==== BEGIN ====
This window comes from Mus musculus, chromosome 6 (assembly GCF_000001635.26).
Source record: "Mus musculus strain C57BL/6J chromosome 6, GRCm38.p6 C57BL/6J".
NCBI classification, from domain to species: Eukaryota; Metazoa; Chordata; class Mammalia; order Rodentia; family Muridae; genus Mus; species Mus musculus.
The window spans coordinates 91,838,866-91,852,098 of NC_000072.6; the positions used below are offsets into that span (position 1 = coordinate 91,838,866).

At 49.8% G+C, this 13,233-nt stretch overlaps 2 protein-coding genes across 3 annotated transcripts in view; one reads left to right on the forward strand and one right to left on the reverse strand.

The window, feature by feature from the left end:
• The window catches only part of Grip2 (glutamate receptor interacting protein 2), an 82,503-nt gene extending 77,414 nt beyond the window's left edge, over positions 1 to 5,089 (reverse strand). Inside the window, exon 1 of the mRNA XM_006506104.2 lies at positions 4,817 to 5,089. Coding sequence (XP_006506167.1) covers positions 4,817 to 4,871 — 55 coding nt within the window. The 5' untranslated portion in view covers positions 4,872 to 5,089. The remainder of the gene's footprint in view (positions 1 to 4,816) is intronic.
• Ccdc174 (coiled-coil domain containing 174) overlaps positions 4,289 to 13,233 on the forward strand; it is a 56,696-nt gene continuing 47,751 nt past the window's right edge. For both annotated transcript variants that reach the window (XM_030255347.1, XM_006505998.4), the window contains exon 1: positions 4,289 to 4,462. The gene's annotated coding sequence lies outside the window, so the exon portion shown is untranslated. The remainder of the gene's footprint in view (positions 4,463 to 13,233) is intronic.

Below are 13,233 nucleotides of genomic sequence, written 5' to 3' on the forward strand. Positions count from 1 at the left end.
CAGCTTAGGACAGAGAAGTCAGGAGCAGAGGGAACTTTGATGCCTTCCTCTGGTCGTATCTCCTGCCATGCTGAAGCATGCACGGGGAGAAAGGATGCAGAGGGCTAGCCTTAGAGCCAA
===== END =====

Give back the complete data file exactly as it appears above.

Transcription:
This window comes from Mus musculus, chromosome 6 (assembly GCF_000001635.26).
Source record: "Mus musculus strain C57BL/6J chromosome 6, GRCm38.p6 C57BL/6J".
NCBI classification, from domain to species: Eukaryota; Metazoa; Chordata; class Mammalia; order Rodentia; family Muridae; genus Mus; species Mus musculus.
The window spans coordinates 91,838,866-91,852,098 of NC_000072.6; the positions used below are offsets into that span (position 1 = coordinate 91,838,866).

At 49.8% G+C, this 13,233-nt stretch overlaps 2 protein-coding genes across 3 annotated transcripts in view; one reads left to right on the forward strand and one right to left on the reverse strand.

The window, feature by feature from the left end:
• The window catches only part of Grip2 (glutamate receptor interacting protein 2), an 82,503-nt gene extending 77,414 nt beyond the window's left edge, over positions 1 to 5,089 (reverse strand). Inside the window, exon 1 of the mRNA XM_006506104.2 lies at positions 4,817 to 5,089. Coding sequence (XP_006506167.1) covers positions 4,817 to 4,871 — 55 coding nt within the window. The 5' untranslated portion in view covers positions 4,872 to 5,089. The remainder of the gene's footprint in view (positions 1 to 4,816) is intronic.
• Ccdc174 (coiled-coil domain containing 174) overlaps positions 4,289 to 13,233 on the forward strand; it is a 56,696-nt gene continuing 47,751 nt past the window's right edge. For both annotated transcript variants that reach the window (XM_030255347.1, XM_006505998.4), the window contains exon 1: positions 4,289 to 4,462. The gene's annotated coding sequence lies outside the window, so the exon portion shown is untranslated. The remainder of the gene's footprint in view (positions 4,463 to 13,233) is intronic.

Below are 13,233 nucleotides of genomic sequence, written 5' to 3' on the forward strand. Positions count from 1 at the left end.
CAGCTTAGGACAGAGAAGTCAGGAGCAGAGGGAACTTTGATGCCTTCCTCTGGTCGTATCTCCTGCCATGCTGAAGCATGCACGGGGAGAAAGGATGCAGAGGGCTAGCCTTAGAGCCAA